15. Once stock has hit the roof, start selling your shares (directly or indirectly). Say the selling is for charity purposes or buying property or starting another venture about which you are passionate (like airlines or organic farming).

16. Pledges will be invoked, stock will crash. Announce that you are facing temporary cash flow problems which will be quickly resolved. Of course, they will never be resolved. After few weeks of panic, yelling, and abuse, investors will forget your company ever existed.

17. Wait for the next bull market. Repeat from 1.

#Knowledge : 

#Technical charts:

Axiscades holding:



#actionableideas : Power of crowd polling!

See power of crowd polling ! Market almost go against majority views ! 33 people bullish and 8 bearish ! Market turned bearish ! This effective only when one side is large enough like 33 vs 8 !

This proves, 

Be fearful when others are greedy, and greedy when others are fearful

#Knowledge: Risk and Success

Sometimes you hear people debate whether trading success is attributable more to trading techniques vs. psychology. The answer, of course, is both—but the point where the two intersect is risk management. A huge percentage of trading success or failure can be laid at the doorstep of risk management.

Observed that, across different traders and trading firms, 90% of all profits were attributable to 10% of all trades. While traders would like to think of themselves as making money on a majority of their trades, the reality for frequent traders is that a minority of trades are winners—and it is the few large winners that produce a favorable profit/loss statement (P/L).

If 10% of trades account for a majority of profits, it follows that a large percentage of trades have to be “scratched”. A cardinal skill in trading is recognizing that a trade is wrong before it hurts the P/L. Time and again, I have seen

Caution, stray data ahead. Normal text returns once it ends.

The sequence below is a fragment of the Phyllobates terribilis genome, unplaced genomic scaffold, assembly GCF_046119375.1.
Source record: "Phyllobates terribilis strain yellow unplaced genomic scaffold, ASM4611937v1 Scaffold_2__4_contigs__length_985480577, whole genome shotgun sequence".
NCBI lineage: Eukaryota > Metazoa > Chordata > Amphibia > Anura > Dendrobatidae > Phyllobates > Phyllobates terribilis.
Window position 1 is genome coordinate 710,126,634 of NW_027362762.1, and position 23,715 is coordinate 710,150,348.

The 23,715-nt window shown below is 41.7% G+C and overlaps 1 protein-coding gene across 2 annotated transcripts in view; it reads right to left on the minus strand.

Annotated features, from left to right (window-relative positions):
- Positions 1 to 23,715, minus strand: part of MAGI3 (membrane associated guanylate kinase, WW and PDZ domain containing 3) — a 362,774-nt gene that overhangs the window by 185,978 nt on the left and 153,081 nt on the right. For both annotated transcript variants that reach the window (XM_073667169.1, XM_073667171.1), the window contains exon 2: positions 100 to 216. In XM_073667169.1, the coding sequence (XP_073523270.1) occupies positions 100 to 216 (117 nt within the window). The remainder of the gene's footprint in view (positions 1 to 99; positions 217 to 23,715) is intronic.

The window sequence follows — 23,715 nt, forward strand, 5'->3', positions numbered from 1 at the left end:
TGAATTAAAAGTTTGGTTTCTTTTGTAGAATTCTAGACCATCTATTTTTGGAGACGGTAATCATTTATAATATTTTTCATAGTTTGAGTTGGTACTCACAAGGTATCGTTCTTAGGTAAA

Good traders exit trades when the trades fail to move in their direction; bad traders exit only after the trade has moved against them.

And yet it is equally true that, if 10% of trades are going to account for the lion’s share of profits, traders must be willing to milk very good trades. This not only means finding the sweet spot where you can “cut your losses and let your profits run”; it also means being willing to trade sufficient size to maximize returns from a good trade. The worst traders I know put on their maximum size when they’re trading at their worst. Typically, they have just lost on one or more trades and now are trying to get the money back. The best traders are able to identify superior trading opportunities—and are patient in waiting for those—and will put size on to take advantage of these. This is how 10 good trades more than make up for 90 scratches and losers.

A favorite trading story that I tell concerns a very successful trader. he will tell me the secret of trading success. Of course, my curiosity was piqued and I asked, “What is that?” He responded with a question: “What the ratio of your largest position size to your normal size?” “Three-to-one”, I told him. He smiled. “Consider 20-to-1,” was his advice and his success formula.

I completely believed him. The reason he was successful had nothing to do with finding a better oscillator, regression analysis, or chart formation. He was successful because he had the ability to identify—and wait for—particularly profitable opportunities and then take maximum advantage of those. While 20:1 position sizing is—and will always be—rich for my blood, I think the principle is valid: success is partly a function of putting size on for the logical, not psychological, reasons.